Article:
What a lovely, fantastic day! We first went to Chippenham Folk Festival last year and so enjoyed it, we hoped that we would be re-invited to this year’s festival. We were invited, along with 58 other dance sides, and a fair dose of wall to wall sunshine, to make this a superb 50th Anniversary for the CFF.
There was an incredible diversity of dance groups from the folk world, covering all the different Morris/Molly, Welsh and English dance, Appalachian step, and Belly Dance traditions, all of which dazzled the good people of Chippenham town who were there and stood to watch.
Dance sides that particularly impressed were Hammersmith with their light hearted, but excellent dance style, Martha Rodens and Shropshire Bedlams with the latter looking like giants, and Seven Champions and their sister side. Bells Angels Border looked good as did a host of other sides, too many to mention.
So where did Sweyns Ey Morris fit in with all of this? The answer is they fitted in extremely well and gave a very good account of themselves! We were only able to muster 7 dancers due to holidays, and a few family birthday celebrations. However this did not not diminish what we were able to do.
We performed at three dance spots, as well as the main procession where we did a Speed the Plough variant, dancing right into the Festival Field where we impressed one of the organisers who include our dancing in their Facebook film! We mainly did Adderbury, Bampton and Fieldtown dances with a smattering of Badby Banks of the Lea.
Lichfield Vandals of Hammerwich was done with the aid of a bod from the crowd who looked suspiciously like ex dancer Jonathan Baker!
There’s no need to describe all the individual dances done, as several of the photos that follow will show them. Needless to say, by the time we performed our last dance at 4:30pm, we were well and truly beasted!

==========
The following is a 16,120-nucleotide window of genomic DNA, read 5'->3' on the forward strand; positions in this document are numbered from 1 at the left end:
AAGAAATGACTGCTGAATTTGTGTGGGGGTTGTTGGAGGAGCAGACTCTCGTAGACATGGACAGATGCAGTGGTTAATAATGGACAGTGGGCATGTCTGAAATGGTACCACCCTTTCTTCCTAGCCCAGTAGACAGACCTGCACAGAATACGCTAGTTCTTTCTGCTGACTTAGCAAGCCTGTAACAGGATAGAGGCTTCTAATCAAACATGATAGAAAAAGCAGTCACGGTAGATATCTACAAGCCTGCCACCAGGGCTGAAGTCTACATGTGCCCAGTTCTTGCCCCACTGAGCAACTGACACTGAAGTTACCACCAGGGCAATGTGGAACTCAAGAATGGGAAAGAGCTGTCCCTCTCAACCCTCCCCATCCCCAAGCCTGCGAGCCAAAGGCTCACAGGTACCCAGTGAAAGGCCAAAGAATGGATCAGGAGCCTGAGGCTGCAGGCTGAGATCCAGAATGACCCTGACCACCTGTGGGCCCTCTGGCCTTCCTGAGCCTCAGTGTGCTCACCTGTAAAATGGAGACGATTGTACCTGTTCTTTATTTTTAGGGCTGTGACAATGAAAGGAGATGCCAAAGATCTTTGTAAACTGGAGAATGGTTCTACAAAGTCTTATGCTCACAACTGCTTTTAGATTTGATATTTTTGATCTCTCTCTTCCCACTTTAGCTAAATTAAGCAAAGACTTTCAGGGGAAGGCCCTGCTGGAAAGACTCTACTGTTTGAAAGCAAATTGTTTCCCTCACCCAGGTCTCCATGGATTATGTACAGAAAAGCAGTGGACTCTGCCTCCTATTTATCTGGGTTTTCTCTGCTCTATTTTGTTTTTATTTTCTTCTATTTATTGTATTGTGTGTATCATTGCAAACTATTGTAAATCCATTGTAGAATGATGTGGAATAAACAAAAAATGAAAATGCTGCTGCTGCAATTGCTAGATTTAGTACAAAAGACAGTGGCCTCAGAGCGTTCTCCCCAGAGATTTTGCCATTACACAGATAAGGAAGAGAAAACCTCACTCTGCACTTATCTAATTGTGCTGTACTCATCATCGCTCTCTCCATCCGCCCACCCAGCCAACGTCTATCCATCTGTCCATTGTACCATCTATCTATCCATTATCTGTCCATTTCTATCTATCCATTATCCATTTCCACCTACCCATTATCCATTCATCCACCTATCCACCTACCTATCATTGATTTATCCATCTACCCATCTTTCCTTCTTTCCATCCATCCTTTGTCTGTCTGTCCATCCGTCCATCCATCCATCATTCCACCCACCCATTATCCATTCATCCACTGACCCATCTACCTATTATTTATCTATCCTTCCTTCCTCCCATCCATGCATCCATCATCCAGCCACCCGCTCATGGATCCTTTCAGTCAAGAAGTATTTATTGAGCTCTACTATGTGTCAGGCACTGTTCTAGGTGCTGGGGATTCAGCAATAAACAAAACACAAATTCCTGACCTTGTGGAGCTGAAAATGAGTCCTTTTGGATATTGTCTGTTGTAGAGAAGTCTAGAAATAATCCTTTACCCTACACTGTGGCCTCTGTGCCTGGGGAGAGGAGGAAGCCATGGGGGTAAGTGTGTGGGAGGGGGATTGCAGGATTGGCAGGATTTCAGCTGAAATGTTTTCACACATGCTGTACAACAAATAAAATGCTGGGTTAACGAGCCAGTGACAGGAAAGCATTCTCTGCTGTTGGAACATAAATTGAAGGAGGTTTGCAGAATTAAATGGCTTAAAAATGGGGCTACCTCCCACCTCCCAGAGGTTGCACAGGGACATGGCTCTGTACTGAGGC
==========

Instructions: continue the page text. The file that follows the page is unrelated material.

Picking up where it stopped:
Big well done to Alison B who danced virtually every dance and to Stewart who soldiered on with a very painful hip. Big thanks to Sian, Kev and Roger B for playing their excellent music which is a joy to dance to.
One aspect of a festival like Chippenham is that you never know who you are going to meet there. We met lots of people who have had past associations with Sweyn’s Ey and it was great hearing Martin Hughes, and MJ Searle playing for sessions. Dave Lock, Julian Lander, Jonathan Baker, and Paul Rosser were there. Stephen Coad’s son was also there as well as John Mills’ daughter the latter two being dancers from over 50 years back!
Hopefully we will revisit this festival, and maybe get to stay, and make a weekend of it!
Photos by Paul and Stewart (more on our FB page).
We have not seen a lot of Ken Simpson recently. Ken was our Squire and fiddle player, joining the side in the 1980s, and being a regular until around 2012. Keith suggested that it would be a good thing to visit him during a Thursday Evening Tour, and so this we did, last night. Ken was totally in the dark about our intended plan to visit, although his family were indeed part of it, and there was an amusing moment in true ‘You’ve Been Framed’ manner when Ken realised there were some Morris dancers outside his house! ‘What the ‘eck are they doing out there!’ or something close to this was reportedly heard!
We were able to dance on his front yard, with his family and neighbours coming out to watch. Ken’s fiddle was duly brought out and he joined in with our band, playing tunes that we dance to on as fine an evening as you could hope to find.
We danced Lads of Bunchum, Constant Billy, Speed the Plough and Vandals of Hammerwich and Ben did a jig. Ken enjoyed the display and after, we reminisced about old days passed whilst Cheryl his daughter brought us beers and sandwiches. Long may your kettle boil Ken!
We next visited the New Inn in northern Clydach, a place we have visited in the past. The pub is idyllically sited in the deep valley where the Lower Clydach river flows through, what was once an area of intense coal mining activity. Add to that a large frontage at the pub, a couple of good ales, and most importantly, a receptive appreciative audience, and it is easy to see why it is a popular choice!